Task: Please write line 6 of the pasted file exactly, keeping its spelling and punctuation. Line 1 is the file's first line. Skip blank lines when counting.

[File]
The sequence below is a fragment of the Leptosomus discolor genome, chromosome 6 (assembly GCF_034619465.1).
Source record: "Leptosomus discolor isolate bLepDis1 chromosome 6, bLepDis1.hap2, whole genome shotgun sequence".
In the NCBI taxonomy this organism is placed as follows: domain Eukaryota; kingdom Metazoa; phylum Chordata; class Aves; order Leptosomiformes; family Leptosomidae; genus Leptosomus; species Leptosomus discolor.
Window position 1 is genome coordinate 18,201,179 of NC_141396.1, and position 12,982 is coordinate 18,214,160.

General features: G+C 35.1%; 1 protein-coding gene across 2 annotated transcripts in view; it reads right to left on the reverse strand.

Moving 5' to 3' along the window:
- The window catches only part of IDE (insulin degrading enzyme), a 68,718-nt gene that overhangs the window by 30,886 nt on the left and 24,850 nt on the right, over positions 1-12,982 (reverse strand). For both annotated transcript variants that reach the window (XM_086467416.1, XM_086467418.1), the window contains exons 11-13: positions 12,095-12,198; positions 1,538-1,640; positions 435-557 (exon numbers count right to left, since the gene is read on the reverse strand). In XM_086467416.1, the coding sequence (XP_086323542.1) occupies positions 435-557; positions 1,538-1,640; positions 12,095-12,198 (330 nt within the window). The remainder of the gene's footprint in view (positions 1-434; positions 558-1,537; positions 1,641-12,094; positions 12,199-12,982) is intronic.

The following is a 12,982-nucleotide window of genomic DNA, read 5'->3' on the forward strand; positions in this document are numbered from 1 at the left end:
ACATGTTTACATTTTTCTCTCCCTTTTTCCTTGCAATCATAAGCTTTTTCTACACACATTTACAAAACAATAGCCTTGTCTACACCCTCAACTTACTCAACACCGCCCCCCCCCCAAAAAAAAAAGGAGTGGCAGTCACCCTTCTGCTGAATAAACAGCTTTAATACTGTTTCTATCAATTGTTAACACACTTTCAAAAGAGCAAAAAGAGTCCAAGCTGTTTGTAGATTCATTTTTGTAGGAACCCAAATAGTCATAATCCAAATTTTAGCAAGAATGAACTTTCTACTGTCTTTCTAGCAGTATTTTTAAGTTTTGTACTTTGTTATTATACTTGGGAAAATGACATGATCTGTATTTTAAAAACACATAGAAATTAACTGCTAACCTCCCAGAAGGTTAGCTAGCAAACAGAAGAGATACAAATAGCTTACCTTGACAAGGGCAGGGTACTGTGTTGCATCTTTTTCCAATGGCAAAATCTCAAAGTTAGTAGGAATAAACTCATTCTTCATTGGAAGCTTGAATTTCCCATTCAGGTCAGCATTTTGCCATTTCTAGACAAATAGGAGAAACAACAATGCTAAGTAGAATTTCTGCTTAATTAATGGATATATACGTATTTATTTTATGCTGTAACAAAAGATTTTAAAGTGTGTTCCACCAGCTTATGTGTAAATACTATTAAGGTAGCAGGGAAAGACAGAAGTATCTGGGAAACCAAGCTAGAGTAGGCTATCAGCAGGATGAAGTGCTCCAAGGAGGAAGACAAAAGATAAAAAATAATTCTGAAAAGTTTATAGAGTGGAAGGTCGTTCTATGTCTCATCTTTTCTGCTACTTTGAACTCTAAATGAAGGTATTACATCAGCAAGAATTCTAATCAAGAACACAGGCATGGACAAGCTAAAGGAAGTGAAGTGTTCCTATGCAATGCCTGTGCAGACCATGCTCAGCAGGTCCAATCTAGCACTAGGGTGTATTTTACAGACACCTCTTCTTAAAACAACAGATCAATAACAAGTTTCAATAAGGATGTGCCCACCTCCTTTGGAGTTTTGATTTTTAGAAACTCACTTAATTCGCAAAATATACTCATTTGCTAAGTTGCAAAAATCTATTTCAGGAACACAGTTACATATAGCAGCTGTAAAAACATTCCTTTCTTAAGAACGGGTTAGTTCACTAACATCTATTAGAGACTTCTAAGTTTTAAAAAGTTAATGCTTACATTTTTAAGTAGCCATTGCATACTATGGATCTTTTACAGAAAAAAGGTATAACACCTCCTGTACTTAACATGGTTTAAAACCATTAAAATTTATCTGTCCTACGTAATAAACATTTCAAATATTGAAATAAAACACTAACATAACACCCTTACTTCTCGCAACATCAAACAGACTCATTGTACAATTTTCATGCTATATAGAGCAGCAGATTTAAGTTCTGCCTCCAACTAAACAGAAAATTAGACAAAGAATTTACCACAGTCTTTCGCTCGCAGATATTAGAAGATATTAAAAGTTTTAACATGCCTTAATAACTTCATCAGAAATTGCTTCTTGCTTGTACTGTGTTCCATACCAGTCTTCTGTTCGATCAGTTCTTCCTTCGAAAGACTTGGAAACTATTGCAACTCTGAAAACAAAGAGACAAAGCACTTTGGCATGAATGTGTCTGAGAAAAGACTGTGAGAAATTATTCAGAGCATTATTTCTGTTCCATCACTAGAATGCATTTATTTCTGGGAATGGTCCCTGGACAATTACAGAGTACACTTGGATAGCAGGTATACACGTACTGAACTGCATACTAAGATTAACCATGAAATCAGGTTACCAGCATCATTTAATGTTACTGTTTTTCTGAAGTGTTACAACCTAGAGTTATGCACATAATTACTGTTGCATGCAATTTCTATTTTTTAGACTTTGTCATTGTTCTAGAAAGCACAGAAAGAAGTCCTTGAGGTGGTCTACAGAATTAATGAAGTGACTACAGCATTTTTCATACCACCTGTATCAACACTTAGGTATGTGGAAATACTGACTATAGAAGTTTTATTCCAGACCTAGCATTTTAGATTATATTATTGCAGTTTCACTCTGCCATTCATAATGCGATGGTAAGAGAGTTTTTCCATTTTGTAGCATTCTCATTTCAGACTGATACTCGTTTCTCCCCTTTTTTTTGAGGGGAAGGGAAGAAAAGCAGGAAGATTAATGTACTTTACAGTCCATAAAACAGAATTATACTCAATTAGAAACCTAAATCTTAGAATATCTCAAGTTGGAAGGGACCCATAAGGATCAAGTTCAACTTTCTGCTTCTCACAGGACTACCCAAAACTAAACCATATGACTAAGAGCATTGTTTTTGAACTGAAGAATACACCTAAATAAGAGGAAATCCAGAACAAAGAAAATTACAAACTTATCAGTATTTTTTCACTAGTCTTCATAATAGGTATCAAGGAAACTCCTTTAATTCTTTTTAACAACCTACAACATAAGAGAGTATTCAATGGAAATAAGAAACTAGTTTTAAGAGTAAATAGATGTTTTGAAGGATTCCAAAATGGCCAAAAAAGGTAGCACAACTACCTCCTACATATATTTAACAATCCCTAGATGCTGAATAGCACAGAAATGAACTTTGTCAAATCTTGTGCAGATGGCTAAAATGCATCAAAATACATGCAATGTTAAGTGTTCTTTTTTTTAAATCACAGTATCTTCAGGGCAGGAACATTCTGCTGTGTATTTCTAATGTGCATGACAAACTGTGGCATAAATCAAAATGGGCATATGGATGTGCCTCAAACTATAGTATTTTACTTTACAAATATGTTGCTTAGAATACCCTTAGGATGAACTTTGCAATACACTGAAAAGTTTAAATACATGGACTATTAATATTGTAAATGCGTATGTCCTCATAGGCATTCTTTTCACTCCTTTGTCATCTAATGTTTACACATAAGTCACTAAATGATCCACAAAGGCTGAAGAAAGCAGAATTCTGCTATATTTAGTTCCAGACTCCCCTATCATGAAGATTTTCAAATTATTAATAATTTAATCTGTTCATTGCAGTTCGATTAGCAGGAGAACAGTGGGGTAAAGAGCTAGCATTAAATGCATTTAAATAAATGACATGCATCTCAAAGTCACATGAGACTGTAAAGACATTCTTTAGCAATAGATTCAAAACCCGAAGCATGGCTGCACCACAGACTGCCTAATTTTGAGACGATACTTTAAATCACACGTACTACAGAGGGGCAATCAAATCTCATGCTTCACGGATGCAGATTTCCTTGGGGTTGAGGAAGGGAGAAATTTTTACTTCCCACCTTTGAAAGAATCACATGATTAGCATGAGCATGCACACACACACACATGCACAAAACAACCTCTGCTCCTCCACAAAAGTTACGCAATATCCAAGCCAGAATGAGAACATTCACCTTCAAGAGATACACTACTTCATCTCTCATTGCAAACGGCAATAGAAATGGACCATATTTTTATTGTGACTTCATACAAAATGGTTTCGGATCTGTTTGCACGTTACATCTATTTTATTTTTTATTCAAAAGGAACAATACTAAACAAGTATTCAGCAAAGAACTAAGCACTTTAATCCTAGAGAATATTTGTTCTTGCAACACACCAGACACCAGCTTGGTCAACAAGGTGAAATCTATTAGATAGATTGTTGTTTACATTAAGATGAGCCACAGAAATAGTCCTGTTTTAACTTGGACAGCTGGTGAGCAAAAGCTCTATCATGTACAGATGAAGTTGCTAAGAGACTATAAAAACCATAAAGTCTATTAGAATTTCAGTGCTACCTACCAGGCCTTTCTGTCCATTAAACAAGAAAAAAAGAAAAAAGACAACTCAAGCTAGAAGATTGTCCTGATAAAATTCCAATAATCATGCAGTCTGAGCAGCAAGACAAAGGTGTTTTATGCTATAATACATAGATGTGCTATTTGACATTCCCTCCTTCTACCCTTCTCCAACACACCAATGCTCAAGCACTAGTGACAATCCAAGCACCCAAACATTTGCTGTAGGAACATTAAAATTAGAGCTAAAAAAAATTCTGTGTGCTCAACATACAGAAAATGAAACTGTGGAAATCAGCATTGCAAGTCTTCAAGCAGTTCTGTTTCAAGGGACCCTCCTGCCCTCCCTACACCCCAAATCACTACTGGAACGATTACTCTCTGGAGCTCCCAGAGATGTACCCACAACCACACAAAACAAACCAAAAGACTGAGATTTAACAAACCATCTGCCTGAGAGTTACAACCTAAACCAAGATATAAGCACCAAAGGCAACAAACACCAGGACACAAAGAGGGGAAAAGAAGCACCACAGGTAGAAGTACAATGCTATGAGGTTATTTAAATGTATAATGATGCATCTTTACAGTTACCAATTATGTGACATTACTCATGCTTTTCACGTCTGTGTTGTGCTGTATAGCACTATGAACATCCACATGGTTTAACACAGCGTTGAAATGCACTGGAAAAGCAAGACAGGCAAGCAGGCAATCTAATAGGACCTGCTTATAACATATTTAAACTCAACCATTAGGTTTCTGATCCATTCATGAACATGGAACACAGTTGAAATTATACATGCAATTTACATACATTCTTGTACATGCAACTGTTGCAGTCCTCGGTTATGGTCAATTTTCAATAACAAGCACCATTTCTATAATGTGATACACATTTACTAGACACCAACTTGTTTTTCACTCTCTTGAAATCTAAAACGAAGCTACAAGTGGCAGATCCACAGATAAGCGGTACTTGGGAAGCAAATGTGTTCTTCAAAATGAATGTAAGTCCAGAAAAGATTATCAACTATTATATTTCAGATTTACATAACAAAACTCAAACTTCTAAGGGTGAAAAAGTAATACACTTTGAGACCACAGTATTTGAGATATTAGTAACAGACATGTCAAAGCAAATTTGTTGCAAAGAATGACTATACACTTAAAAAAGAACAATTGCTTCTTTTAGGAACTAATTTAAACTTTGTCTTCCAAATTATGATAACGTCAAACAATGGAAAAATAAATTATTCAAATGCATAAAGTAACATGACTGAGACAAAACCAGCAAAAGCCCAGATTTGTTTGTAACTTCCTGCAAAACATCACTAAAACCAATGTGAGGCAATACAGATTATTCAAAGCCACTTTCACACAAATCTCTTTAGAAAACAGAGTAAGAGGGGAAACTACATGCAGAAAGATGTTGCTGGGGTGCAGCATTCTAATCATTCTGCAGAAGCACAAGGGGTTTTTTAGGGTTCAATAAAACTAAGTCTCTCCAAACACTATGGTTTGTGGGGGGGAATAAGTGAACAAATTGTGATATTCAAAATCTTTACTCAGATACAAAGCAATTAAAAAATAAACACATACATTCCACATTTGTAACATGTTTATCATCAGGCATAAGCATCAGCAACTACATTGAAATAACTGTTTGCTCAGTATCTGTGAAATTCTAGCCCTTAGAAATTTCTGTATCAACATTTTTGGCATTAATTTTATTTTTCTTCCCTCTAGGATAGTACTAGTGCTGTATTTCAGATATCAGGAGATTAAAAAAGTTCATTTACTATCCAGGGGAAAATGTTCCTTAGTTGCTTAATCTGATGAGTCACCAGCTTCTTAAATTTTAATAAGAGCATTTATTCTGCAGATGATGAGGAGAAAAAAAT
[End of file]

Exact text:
Moving 5' to 3' along the window: